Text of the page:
- Lorna Porter
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Federal law defines eligibility for English learner (EL) classification differently for Indigenous students compared to non-Indigenous students. Indigenous students, unlike non-Indigenous students, are not required to have a non-English home or primary language. A critical question, therefore, is how EL classification impacts Indigenous students’ educational outcomes. This study explores this question for Alaska Native students, drawing on data from five Alaska school districts. Using a regression discontinuity design, we find evidence that among students who score near the EL classification threshold in kindergarten, EL classification has a large negative impact on Alaska Native students’ academic outcomes, especially in the 3rd and 4th grades. Negative impacts are not found for non-Alaska Native students in the same districts.
Many education policymakers and system leaders prioritize recruiting and developing effective school leaders as key mechanisms to improve school climate and student learning. Despite efforts to select and support successful school leaders, however, relatively little is understood about the prior professional experiences and skillsets that principals possess upon entry into their positions. In this descriptive paper, we use 14 years of administrative data on all educators in Oregon to trace the prior professional experiences and instructional effectiveness of those who become school leaders. We highlight that many principals in Oregon acquire educational leadership experience outside the assistant principal role and outside of the school district in which they serve. We also find that when future school leaders were teachers, they improved student achievement at modestly higher rates than their peers. Insight into these topics has the potential to inform the pre-service training, recruitment and professional development of school leaders.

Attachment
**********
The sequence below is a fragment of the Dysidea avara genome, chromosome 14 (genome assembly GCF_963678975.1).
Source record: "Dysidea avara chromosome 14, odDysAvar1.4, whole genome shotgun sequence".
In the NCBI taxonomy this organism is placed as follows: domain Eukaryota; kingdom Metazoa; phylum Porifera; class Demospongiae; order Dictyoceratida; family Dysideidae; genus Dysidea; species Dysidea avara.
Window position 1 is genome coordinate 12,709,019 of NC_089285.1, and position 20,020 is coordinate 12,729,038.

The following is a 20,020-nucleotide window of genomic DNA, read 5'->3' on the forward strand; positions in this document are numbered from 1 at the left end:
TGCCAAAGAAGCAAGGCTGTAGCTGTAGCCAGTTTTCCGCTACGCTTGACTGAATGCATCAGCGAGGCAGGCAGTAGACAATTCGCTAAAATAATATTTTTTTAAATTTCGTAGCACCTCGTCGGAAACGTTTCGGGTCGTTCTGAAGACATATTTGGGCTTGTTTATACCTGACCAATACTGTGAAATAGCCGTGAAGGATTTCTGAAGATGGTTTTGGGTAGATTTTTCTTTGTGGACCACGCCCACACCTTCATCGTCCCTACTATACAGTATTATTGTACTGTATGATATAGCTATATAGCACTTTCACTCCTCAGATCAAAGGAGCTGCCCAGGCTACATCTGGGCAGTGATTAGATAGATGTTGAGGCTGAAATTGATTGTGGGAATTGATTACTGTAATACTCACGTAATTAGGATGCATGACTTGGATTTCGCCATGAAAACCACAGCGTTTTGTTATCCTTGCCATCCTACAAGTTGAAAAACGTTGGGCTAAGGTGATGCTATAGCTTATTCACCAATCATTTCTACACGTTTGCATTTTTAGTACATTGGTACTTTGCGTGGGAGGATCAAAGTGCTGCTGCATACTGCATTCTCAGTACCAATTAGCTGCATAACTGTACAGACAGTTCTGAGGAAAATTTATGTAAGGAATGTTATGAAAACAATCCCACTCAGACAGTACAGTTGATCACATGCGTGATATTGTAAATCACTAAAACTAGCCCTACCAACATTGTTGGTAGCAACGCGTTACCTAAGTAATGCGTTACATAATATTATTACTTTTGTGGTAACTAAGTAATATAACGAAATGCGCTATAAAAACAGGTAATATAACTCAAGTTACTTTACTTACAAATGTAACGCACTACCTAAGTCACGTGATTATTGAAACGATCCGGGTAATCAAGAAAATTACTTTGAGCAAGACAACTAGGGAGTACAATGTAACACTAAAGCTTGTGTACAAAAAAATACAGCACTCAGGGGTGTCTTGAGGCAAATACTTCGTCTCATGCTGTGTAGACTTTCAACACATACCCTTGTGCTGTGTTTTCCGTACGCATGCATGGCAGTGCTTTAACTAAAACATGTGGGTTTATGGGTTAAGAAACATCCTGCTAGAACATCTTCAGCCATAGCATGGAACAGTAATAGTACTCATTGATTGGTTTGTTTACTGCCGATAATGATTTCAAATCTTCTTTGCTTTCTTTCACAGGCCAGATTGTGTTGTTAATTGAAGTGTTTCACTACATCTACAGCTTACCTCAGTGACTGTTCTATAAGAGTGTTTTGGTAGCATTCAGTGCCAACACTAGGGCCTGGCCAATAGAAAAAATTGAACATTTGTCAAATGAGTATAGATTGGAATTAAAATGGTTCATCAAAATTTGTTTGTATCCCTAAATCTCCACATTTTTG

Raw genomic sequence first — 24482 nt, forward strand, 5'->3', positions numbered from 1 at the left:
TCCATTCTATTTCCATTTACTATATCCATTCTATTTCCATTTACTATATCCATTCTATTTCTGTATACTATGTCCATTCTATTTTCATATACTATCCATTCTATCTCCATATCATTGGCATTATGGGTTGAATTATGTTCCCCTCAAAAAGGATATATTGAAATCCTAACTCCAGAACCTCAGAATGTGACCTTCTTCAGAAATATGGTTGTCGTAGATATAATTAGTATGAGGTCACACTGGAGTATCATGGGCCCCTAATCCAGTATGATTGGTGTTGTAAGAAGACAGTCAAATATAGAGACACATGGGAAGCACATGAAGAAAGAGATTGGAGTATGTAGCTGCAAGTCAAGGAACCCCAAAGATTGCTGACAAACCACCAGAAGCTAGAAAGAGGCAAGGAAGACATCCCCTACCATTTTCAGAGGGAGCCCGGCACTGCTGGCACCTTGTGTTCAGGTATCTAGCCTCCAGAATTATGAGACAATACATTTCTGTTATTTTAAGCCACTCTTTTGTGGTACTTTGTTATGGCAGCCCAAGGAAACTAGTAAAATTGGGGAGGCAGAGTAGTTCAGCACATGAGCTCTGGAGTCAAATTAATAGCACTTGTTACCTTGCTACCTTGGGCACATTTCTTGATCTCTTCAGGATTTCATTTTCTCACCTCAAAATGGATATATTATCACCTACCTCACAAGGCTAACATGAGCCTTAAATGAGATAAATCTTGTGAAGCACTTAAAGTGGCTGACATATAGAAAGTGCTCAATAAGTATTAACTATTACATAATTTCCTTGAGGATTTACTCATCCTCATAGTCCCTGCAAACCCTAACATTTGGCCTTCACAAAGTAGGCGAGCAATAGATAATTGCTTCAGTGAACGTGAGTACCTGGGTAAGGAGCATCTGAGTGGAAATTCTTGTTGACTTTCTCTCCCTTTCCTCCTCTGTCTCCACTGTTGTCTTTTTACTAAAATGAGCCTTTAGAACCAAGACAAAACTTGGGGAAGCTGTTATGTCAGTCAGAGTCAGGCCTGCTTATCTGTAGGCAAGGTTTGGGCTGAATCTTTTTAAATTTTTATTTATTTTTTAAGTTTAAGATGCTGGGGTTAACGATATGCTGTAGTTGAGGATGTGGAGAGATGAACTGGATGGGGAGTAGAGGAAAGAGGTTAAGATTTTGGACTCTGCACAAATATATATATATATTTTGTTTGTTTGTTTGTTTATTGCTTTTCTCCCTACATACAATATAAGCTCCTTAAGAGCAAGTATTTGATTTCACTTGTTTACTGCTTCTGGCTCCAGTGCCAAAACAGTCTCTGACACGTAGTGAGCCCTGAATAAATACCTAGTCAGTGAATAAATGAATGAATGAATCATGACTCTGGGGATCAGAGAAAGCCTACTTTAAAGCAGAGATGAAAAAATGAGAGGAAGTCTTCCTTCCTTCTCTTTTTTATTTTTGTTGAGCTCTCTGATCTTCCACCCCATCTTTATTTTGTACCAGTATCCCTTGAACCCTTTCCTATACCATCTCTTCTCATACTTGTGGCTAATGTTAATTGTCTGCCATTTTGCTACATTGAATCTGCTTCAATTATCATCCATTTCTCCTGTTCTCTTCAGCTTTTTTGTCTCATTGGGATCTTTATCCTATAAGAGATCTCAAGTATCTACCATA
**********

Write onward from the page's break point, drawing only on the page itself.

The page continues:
Despite frequent political and policy debates, the effects of imposing accountability pressures on public school teachers are empirically indeterminate. In this paper, we study the effects of accountability in the context of teacher responses to student behavioral infractions in the aftermath of teacher evaluation reforms. We leverage cross-state variation in the timing of state policy implementation to estimate whether teachers change the rate at which they remove students from their classrooms. We find that higher-stakes teacher evaluation had no causal effect on the rates of disciplinary referrals, and we find no evidence of heterogeneous effects for grades subject to greater accountability pressures or in schools facing differing levels of disciplinary infractions. Our results are precisely estimated and robust to a battery of specification checks. Our findings provide insights on the effects of accountability policy on the black-box of classroom practice and highlight the loose-coupling of education policy and teacher behaviors.